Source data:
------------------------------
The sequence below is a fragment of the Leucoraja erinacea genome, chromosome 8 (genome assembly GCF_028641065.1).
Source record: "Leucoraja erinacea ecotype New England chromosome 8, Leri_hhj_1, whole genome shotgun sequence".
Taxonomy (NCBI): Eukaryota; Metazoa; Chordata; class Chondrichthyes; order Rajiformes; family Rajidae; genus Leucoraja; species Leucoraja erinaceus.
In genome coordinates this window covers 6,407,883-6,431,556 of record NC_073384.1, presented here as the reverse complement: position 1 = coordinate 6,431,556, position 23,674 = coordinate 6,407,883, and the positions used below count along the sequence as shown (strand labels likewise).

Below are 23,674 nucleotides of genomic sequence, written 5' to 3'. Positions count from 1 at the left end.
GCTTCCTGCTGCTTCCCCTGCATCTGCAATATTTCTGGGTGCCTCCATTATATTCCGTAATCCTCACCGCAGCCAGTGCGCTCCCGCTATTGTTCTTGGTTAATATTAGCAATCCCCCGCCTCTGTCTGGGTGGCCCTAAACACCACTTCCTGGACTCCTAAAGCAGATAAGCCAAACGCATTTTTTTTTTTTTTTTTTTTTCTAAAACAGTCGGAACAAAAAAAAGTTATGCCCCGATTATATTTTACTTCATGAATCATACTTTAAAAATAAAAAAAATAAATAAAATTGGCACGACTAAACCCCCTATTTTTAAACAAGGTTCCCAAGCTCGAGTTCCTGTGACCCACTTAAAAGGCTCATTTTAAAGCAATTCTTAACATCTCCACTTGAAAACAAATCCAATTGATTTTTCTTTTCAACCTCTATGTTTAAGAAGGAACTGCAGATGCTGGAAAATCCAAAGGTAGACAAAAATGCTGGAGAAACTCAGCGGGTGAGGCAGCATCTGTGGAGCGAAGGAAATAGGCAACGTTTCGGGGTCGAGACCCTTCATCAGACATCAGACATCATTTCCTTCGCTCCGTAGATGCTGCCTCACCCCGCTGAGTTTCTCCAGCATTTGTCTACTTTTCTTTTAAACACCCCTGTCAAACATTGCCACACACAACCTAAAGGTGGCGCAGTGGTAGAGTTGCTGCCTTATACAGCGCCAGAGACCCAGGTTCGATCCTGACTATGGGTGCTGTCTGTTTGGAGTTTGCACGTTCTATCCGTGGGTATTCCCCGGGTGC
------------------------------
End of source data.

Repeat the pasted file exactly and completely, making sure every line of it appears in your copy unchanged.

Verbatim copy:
The sequence below is a fragment of the Leucoraja erinacea genome, chromosome 8 (genome assembly GCF_028641065.1).
Source record: "Leucoraja erinacea ecotype New England chromosome 8, Leri_hhj_1, whole genome shotgun sequence".
Taxonomy (NCBI): Eukaryota; Metazoa; Chordata; class Chondrichthyes; order Rajiformes; family Rajidae; genus Leucoraja; species Leucoraja erinaceus.
In genome coordinates this window covers 6,407,883-6,431,556 of record NC_073384.1, presented here as the reverse complement: position 1 = coordinate 6,431,556, position 23,674 = coordinate 6,407,883, and the positions used below count along the sequence as shown (strand labels likewise).

Below are 23,674 nucleotides of genomic sequence, written 5' to 3'. Positions count from 1 at the left end.
GCTTCCTGCTGCTTCCCCTGCATCTGCAATATTTCTGGGTGCCTCCATTATATTCCGTAATCCTCACCGCAGCCAGTGCGCTCCCGCTATTGTTCTTGGTTAATATTAGCAATCCCCCGCCTCTGTCTGGGTGGCCCTAAACACCACTTCCTGGACTCCTAAAGCAGATAAGCCAAACGCATTTTTTTTTTTTTTTTTTTTTCTAAAACAGTCGGAACAAAAAAAAGTTATGCCCCGATTATATTTTACTTCATGAATCATACTTTAAAAATAAAAAAAATAAATAAAATTGGCACGACTAAACCCCCTATTTTTAAACAAGGTTCCCAAGCTCGAGTTCCTGTGACCCACTTAAAAGGCTCATTTTAAAGCAATTCTTAACATCTCCACTTGAAAACAAATCCAATTGATTTTTCTTTTCAACCTCTATGTTTAAGAAGGAACTGCAGATGCTGGAAAATCCAAAGGTAGACAAAAATGCTGGAGAAACTCAGCGGGTGAGGCAGCATCTGTGGAGCGAAGGAAATAGGCAACGTTTCGGGGTCGAGACCCTTCATCAGACATCAGACATCATTTCCTTCGCTCCGTAGATGCTGCCTCACCCCGCTGAGTTTCTCCAGCATTTGTCTACTTTTCTTTTAAACACCCCTGTCAAACATTGCCACACACAACCTAAAGGTGGCGCAGTGGTAGAGTTGCTGCCTTATACAGCGCCAGAGACCCAGGTTCGATCCTGACTATGGGTGCTGTCTGTTTGGAGTTTGCACGTTCTATCCGTGGGTATTCCCCGGGTGC